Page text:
Personal information charter

This charter sets out the standards you can expect us to meet when we ask for, do something with or continue to hold, your personal data. It also covers what we ask of you, to help us keep information up to date.

Personal data charter and privacy notice

1. The data controller

The Ministry of Housing, Communities and Local Government (MHCLG) is the “data controller”. This means that we are responsible for any of your personal data that we collect or use.

2. Why we are collecting the data

When we ask for your personal data, we promise only to ask for what we need, and to make sure you know why we need it. If it includes contact details, we will also tell you anything else that we may use it to contact you about and whether you can say no. If you do say yes to us contacting you about other things, you can withdraw your consent at any time.

3. Why we are legally allowed to process your data

The reasons that we can use to collect or use your personal data are set out in law. Most of the time, this will be because it is necessary for us in our work as a public body (Article 6(1)(e) of the General Data Protection Regulation, the law which applies to personal data).

When we collect or use your personal data under any other lawful basis we will let you know which part of the law we are using.

4. Sharing your data

We will usually let you know if we are going to share your personal data with other organisations – and whether you can say no. You can ask us for details of agreements we have with other organisations for sharing your information.

If you write to us on a subject that is not our policy area, and the response needs to come from another government department, we will transfer your correspondence, including the personal data, to that department.

Sometimes, we may be legally obliged to provide copies of personal data to other organisations. For example, to provide information that includes personal data to the police, or to a public inquiry. We might not be always able to tell you that we have shared your data in this way.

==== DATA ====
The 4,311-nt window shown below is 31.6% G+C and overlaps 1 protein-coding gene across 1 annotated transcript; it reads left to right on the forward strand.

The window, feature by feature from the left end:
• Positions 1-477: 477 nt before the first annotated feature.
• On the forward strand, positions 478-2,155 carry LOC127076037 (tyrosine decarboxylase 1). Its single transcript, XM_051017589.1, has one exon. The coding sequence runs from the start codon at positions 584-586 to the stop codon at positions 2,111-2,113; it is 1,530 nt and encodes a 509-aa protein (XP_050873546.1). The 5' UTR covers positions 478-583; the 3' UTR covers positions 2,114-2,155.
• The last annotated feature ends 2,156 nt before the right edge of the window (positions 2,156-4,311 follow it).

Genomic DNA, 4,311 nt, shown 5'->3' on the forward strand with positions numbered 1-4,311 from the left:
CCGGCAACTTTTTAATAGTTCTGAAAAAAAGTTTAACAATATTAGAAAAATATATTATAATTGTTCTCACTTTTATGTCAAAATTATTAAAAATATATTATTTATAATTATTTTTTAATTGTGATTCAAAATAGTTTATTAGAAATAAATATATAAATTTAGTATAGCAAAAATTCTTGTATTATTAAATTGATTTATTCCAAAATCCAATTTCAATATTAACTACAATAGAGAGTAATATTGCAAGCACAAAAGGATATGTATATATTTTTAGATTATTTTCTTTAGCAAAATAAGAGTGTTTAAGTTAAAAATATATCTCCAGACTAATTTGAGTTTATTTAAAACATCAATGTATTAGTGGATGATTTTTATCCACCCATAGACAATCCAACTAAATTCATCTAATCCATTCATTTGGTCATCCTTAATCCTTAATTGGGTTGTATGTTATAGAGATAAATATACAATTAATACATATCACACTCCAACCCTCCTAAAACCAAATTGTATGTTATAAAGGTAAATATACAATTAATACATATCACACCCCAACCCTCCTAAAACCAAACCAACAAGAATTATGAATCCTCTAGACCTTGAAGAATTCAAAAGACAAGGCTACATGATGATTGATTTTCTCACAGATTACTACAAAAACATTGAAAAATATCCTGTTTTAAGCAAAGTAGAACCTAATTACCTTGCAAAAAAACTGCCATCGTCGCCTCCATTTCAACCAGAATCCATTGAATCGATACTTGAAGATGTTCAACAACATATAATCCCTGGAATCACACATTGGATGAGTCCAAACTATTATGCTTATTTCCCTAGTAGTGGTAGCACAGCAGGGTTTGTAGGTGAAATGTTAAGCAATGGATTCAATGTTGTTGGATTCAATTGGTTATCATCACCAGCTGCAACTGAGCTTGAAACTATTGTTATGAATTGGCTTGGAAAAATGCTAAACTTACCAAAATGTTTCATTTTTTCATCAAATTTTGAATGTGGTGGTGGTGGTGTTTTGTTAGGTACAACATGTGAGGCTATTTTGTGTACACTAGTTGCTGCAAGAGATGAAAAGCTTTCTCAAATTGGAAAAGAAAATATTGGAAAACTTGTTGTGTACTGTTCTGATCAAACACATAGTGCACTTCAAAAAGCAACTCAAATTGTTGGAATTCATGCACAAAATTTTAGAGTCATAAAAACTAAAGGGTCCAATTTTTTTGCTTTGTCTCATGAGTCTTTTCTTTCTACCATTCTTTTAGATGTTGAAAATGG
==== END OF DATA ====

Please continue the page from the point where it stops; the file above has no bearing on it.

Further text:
We won’t make your personal data available for commercial use without your specific permission.

5. Keeping your data

We will only keep your personal data as long as we continue to have a lawful basis to do so. This will usually mean that it is still necessary for our work as a public body. This will be decided by our ongoing business need and any laws or government policies that affect how long we keep it. We have a “retention schedule” that sets out how long we will keep different types of information for.

6. Your rights

The data we are collecting is your personal data, and you have rights that affect what happens to it. You have the right to:

(a) know that we are using your personal data

(b) see what data we have about you

(c) ask to have your data corrected, and to ask how we check the information we hold is accurate

(d) ask to have your data deleted

(e) complain to the Information Commissioner’s Office (see below)

In some circumstances you may also have the right to withdraw your consent to us having or using your data, to have all data about you deleted, or to object to particularly types of use of your data. We will tell you when these rights apply.

7. Sending data overseas

We will not usually send your data overseas. If we need to do so, we will let you know.

8. Automated decision making

We will not normally use your data for any automated decision making. If we need to do so, we will let you know.

9. Storage, security and data management

Your personal data will be stored securely and will be protected to make sure nobody has access to it who shouldn’t.

You can ask us for details of our instructions to staff on how to collect, use and delete your personal data.

What we ask of you

So that we can keep your personal data reliable and up to date, please:

  • give us accurate information
  • tell us as soon as possible if there are any changes, such as a new address

Complaints and more information

When we ask you for information, we will keep to the law, including the Data Protection Act 1998 and new legislation coming into force.

If you are unhappy with the way the department has acted, you can make a complaint.

If you are not happy with how we are using your personal data, you should first contact dataprotection@communities.gov.uk.

If you are still not happy, or for independent advice about data protection, privacy and data sharing, you can contact:

The Information Commissioner's Office
Wycliffe House
Water Lane
Wilmslow
Cheshire
SK9 5AF

Telephone: 0303 123 1113 or 01625 545 745

Website: https://ico.org.uk/